Ningaloo Reef Dive Guide for Underwater Photographers
The Ningaloo Reef in Australia’s North West is the world’s longest fringing reef system and offers some of the best opportunities for underwater photography anywhere in the world.
The reef runs along the North West Cape, which is the closest point to where the West of the Australian Continent meets the continental shelf.
The reef’s remoteness, the mixing of oceanic currents, and the strong protection it receives as one of the largest marine parks in Australia mean that it is one of the best places to encounter marine megafauna.
Whale sharks, manta rays, and humpback whales are some of the main attractions for photographers visiting Ningaloo, but there is more than just the big fish to see here.
On the eastern side of the cape lies the Exmouth Gulf, where you can dive the Exmouth Navy Pier, one of the best shore dives in the world.
1. Whale sharks
The Ningaloo is probably most famous for its whale sharks, which aggregate on the reef from mid-March until about August (though with some luck, they can be encountered year-round).
The best way to meet one of the whale sharks is through an organized tour. There are 15 boats running tours throughout the season: 12 in Exmouth and 3 in Coral Bay.
All the boats include reef snorkels, whale shark swimming, and a spotter aircraft to find the wildlife, so there is a very good chance to see them during the season.
Much of the photography you’ll be doing is with big animals up close, and a fisheye helps to create those dramatic images of big fish. A fisheye will also help with visibility, which is often a bit average here – lots of filter feeders mean lots of food in the water.
With a fisheye, you are closer to your subject, so there is less water and fewer particles between you and the subject.
Photographers are often chasing top-down shots of whale sharks to capture that gorgeous pattern. But swimming with the sharks on the Ningaloo is strictly regulated, and we aim for there to be as little disturbance as possible to the animals.
Whale shark photography is always done while snorkeling. Some of the rules to be aware of include that you must always maintain a distance of at least three meters from the animal (four meters from the tail) and that photographers can’t use any artificial lights.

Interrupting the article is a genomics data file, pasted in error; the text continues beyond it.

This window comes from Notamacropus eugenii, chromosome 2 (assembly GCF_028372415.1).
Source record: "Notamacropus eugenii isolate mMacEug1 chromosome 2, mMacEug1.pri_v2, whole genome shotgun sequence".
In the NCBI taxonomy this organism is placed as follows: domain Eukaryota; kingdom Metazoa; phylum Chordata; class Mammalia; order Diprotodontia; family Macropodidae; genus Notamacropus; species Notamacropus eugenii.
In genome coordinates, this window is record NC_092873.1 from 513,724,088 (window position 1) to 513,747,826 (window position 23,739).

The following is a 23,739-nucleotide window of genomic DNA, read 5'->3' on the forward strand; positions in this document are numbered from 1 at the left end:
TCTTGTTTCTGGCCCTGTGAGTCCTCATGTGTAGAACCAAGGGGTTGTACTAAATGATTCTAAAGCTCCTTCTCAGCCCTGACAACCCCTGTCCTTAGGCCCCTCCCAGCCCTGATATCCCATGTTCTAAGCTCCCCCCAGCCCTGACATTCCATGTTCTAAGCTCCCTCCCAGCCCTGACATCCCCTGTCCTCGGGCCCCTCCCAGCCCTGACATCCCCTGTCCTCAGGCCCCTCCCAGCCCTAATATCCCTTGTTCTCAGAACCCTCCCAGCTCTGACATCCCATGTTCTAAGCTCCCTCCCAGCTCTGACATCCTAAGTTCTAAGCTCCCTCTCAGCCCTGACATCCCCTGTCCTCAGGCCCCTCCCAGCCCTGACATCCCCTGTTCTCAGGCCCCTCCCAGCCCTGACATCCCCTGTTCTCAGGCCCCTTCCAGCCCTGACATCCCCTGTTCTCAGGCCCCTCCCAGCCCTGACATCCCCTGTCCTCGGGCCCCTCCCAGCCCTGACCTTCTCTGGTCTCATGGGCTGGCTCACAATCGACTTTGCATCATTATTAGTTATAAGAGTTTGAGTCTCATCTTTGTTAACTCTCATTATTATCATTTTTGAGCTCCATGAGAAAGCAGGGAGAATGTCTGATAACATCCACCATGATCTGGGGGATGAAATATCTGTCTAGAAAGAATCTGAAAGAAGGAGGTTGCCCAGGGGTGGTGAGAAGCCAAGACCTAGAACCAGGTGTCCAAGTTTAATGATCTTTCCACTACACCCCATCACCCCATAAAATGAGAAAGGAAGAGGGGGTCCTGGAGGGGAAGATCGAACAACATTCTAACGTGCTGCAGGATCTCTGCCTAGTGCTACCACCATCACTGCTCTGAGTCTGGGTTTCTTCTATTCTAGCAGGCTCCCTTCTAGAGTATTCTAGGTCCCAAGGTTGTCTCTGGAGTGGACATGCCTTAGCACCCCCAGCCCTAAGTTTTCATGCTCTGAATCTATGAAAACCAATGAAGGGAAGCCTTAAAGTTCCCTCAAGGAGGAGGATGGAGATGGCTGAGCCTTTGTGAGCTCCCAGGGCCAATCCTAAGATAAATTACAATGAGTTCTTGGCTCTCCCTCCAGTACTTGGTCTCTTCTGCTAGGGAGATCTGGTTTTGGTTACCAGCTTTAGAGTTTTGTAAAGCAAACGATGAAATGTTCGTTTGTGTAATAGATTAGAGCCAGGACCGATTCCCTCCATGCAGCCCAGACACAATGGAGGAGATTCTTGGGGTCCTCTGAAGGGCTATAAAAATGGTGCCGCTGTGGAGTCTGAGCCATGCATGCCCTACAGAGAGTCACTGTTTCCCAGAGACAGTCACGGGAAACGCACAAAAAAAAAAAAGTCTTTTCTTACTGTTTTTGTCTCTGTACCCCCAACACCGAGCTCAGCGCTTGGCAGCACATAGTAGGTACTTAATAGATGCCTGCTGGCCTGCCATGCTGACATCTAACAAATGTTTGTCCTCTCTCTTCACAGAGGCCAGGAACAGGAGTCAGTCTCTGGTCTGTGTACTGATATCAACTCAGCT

That means the best way to get that top shot is to wait for the shark to dive. Then, on its ascent, position yourself behind it so you can get the whole animal in the frame without swimming on top of it.
They usually don’t swim too fast, so you can use a shutter speed of around 1/200 fps and a smaller aperture to help capture the light rays falling through the water.
Read more: 8 Tips for Freediving Underwater Photography
2. Manta rays
Manta rays are another one of the main attractions of the Ningaloo, which is one of the few places where you can encounter both reef and oceanic mantas in the same location.
To meet the mantas, you’ll need to head to Coral Bay, about one and a half hours south of Exmouth, where a year-round manta population resides in the bay.
Again, the best way to see them is with a guided tour, which departs daily from Coral Bay and also uses an aircraft to find the best mantas to swim with.
I would recommend a fisheye lens for shooting in Coral Bay, as the mantas are often feeding in the bay, which can be shallow and full of plankton.
Like whale-shark interactions, manta swims are also subject to strict license conditions to minimize the impact of tourism on the animals.
It can be really tempting to dive down in front of the rays for a belly shot, but this is usually discouraged as it affects their swimming and feeding behavior.
Luckily, they often swim over shallow sand in Coral Bay, so you can get some great top shots with the contrast of the black rays over white sand.
If you are lucky, they might also be barrel roll feeding if the food is dense enough, giving you the perfect opportunity for a belly shot without disturbing the animal.